But: HP provided a BIOS-Update (F4 > F10) some days ago, I was able to update it yesterday and I've done 8 hours of full-load testing, 8 hours of idle testing and 7,5 hours of partial-load testing. No lockup so far and no Kernel-parameters needed (running Ubuntu's mainline build kernel 4.17.2, the stuff from Padoka stable ppa and ravenridge firmware from [3] to prevent amdgpu-freezes). As any lockup occurred within 3 hours, the laptop seems to be stable (or at least "more stable" than before).
Can't say anything about the changes HP made in that update, because they don't provide a changelog. But it's a laptop, so it has 3 or 4 BIOS-options (something virtualisation something, something secure boot something and some boot order options) and for sure no 'Power Supply Idle Control'. Allow me to point out, that Laptops usually have power adapters special designed for the device. So it can't be power supply related as AMD said (IMO).

[1] https://community.amd.com/thread/225795 , https://community.amd.com/thread/224000
[2] May be microcode-update related provided by Ubuntu, but I can't remember for sure.
[3] https://git.kernel.org/pub/scm/linux/kernel/git/firmware/linux-firmware.git/tree/amdgpu

Interestingly,

I had a nicely running system, uptime about 30 days, and I just decided to upgrade the Kernel to the latest (Fedora 28), and "what the heck" I will just upgrade the motherboard BIOS too.

Mobo: ASUSTeK model: PRIME B350M-A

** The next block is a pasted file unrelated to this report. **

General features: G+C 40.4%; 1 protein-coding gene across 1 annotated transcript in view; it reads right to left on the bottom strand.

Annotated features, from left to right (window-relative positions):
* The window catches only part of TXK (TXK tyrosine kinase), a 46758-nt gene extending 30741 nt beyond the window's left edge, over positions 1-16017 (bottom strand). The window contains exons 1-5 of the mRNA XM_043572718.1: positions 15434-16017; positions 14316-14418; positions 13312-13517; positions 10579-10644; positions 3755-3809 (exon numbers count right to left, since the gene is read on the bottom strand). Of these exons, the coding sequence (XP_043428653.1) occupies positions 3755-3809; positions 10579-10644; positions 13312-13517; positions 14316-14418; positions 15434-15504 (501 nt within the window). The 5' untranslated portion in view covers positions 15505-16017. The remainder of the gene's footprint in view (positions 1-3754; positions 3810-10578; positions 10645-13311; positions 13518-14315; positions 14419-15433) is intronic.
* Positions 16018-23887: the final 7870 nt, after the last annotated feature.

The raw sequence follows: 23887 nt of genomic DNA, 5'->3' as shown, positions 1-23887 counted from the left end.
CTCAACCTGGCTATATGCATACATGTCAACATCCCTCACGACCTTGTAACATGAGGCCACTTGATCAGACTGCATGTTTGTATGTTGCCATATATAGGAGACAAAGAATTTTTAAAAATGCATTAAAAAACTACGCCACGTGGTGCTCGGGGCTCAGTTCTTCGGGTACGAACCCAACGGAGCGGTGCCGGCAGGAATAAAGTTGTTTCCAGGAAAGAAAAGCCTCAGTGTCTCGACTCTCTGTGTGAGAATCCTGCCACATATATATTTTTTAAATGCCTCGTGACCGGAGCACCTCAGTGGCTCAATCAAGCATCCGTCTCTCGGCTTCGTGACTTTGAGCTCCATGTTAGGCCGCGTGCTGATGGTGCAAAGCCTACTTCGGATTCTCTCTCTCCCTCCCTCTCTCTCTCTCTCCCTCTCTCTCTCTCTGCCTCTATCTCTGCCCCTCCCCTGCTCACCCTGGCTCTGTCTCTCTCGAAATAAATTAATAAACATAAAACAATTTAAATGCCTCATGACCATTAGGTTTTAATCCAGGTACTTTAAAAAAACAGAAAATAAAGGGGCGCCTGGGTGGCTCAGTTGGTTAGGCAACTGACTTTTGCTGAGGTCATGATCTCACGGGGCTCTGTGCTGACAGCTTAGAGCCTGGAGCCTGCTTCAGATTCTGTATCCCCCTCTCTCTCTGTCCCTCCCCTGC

6 core AMD Ryzen 5 1600X Six-Core (-MT-MCP-) arch: Zen rev.1

So, now I have BIOS version 4104 (previous was 3801 I think)

And after like 10 minutes of doing stuff (i.e. not idle), LOCKED UP !!!

So I went into the BIOS and changed the Global C-State to Disabled, and right under that is the power profile, changed it to Typical.

We shall see how long it lasts !

I guess "don't fix what ain't broken" applied to my activity today lol.

(In reply to Robert Hoffmann from comment #386)
> Interestingly,
>
> I had a nicely running system, uptime about 30 days, and I just decided to
> upgrade the Kernel to the latest (Fedora 28), and "what the heck" I will
> just upgrade the motherboard BIOS too.
>
> Mobo: ASUSTeK model: PRIME B350M-A
> 6 core AMD Ryzen 5 1600X Six-Core (-MT-MCP-) arch: Zen rev.1
>
> So, now I have BIOS version 4104 (previous was 3801 I think)
>
> And after like 10 minutes of doing stuff (i.e. not idle), LOCKED UP !!!
>
> So I went into the BIOS and changed the Global C-State to Disabled, and
> right under that is the power profile, changed it to Typical.
>
> We shall see how long it lasts !
>
> I guess "don't fix what ain't broken" applied to my activity today lol.

My case is similar, but i don't recall updating the BIOS/UEFI firmware, it was after a kernel upgrade that the system started locking up :/

I have the ASUS B350M board and I updated to latest BIOS 4014 but my lock ups started with the latest kernel 4.17 in Arch where the lock up bug reappeared. I have set the idle current setting to typical and so far no lock up in two days, lets see what happens in few days. Keeping my fingers crossed.

I'm watching this thread since February. My first stable workaround with legacy BIOS-Mode was the kernel parameter rcu_nocbs=0-15 because the BIOS didn't have the "Typical Current Idle" Option.

Systeminfo
R7 1700, GA AX370-Gaming K7 with BIOS F23f in legacy mode, PSU Corsair HX750, OS Gentoo Linux Kernel 4.17.4, desktop kde-plasma-5.13.2

no overclocking or tweaking, only using the "Typical Current Idle" Option (it's possible now with F23f) instead "Auto".

So I didn't need rcu_nocbs=0-15 furthermore and all works fine - no lockups